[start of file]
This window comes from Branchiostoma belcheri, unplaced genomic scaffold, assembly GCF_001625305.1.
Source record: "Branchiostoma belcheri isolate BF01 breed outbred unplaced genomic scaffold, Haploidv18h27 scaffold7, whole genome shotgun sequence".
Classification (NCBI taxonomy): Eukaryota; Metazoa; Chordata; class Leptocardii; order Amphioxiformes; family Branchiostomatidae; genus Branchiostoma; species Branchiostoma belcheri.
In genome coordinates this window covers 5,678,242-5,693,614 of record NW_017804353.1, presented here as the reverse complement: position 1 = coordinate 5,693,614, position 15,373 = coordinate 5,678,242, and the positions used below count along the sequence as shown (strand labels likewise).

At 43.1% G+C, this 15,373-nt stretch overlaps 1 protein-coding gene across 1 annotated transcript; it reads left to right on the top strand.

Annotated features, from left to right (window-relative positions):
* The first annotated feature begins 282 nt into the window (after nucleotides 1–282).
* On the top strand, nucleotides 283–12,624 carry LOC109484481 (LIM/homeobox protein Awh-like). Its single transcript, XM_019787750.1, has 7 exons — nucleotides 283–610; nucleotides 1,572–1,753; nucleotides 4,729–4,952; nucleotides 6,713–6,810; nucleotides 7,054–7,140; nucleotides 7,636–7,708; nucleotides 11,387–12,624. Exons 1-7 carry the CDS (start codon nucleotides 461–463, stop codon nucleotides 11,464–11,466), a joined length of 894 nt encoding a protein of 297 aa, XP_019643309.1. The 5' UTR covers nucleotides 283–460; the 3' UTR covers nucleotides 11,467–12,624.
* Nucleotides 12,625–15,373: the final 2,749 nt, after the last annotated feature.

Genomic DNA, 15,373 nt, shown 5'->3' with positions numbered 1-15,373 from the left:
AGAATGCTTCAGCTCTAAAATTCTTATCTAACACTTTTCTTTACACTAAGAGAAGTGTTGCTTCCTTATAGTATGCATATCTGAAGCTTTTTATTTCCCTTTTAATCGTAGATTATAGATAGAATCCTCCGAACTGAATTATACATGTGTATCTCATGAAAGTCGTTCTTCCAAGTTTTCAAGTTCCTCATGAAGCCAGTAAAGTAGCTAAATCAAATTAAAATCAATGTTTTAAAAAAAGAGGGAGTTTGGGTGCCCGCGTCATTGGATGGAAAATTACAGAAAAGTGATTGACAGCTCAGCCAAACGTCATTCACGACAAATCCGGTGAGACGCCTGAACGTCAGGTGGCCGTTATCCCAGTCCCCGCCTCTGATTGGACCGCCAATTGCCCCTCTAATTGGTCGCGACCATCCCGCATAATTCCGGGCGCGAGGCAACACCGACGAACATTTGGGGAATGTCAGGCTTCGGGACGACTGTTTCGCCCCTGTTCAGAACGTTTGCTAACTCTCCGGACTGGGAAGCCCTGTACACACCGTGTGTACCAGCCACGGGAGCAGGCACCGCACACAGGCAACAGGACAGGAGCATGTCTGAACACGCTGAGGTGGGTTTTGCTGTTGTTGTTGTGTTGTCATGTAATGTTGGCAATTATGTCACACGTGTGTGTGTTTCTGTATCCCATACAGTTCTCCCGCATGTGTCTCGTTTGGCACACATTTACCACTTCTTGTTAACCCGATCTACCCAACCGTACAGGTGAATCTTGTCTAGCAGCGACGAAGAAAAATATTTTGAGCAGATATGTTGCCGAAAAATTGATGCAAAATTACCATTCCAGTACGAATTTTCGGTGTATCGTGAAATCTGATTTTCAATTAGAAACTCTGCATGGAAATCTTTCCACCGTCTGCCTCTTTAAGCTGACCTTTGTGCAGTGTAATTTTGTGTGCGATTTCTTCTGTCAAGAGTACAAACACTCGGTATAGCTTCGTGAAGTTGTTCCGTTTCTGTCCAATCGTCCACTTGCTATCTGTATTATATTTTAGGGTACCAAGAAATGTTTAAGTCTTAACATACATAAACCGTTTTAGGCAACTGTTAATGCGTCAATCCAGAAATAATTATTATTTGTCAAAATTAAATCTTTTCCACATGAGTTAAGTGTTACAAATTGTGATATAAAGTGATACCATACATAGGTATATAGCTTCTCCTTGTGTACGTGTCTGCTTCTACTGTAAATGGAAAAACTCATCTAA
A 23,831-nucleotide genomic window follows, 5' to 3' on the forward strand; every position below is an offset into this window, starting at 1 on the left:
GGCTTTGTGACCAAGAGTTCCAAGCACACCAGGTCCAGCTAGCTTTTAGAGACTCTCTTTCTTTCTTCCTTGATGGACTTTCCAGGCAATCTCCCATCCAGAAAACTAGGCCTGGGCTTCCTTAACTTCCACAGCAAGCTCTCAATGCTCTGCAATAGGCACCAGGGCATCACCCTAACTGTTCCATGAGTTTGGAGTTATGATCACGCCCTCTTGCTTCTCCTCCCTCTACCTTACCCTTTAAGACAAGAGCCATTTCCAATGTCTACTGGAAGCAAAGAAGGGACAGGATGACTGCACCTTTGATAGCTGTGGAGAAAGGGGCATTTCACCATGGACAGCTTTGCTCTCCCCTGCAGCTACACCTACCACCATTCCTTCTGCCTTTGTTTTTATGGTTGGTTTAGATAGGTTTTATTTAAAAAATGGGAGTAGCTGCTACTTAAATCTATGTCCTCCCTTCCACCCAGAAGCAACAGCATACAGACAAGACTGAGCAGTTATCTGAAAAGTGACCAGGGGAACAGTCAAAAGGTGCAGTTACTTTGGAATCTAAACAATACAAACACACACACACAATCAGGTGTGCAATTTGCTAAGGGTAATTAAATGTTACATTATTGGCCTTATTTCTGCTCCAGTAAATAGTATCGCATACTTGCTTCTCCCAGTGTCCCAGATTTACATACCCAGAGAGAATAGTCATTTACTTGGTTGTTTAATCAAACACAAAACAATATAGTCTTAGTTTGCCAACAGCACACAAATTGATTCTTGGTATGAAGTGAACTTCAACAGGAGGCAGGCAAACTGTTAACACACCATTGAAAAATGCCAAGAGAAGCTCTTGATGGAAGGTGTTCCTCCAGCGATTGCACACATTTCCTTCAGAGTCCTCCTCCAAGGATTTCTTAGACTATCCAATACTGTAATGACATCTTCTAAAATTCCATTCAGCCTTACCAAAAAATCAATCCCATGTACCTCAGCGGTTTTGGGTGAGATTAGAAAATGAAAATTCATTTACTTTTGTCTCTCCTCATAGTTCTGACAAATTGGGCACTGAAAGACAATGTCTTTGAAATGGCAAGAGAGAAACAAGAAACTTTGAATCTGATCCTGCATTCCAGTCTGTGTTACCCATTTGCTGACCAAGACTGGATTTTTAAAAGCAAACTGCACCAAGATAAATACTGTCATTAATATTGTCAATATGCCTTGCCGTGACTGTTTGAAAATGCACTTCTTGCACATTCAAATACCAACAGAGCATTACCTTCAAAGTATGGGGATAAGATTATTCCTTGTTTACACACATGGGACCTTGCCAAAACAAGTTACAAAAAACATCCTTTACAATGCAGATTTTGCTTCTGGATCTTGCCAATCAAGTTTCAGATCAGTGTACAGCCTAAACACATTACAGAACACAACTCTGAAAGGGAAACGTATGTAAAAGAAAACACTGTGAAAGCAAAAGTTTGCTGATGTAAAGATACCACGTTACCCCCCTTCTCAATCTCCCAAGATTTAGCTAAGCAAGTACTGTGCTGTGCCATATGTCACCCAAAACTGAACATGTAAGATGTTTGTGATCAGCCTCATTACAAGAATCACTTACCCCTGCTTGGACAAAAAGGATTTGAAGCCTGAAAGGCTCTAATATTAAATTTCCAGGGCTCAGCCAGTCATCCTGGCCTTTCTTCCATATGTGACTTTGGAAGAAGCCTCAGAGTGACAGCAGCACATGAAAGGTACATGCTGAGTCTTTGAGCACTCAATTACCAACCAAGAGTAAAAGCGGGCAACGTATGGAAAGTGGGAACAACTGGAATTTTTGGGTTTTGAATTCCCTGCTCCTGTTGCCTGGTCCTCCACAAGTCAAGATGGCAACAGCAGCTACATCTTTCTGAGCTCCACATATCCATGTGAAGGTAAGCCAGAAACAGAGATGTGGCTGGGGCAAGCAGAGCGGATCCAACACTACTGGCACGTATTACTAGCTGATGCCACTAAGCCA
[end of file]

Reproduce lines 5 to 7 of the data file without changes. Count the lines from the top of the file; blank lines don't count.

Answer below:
At 43.1% G+C, this 15,373-nt stretch overlaps 1 protein-coding gene across 1 annotated transcript; it reads left to right on the top strand.

Annotated features, from left to right (window-relative positions):
* The first annotated feature begins 282 nt into the window (after nucleotides 1–282).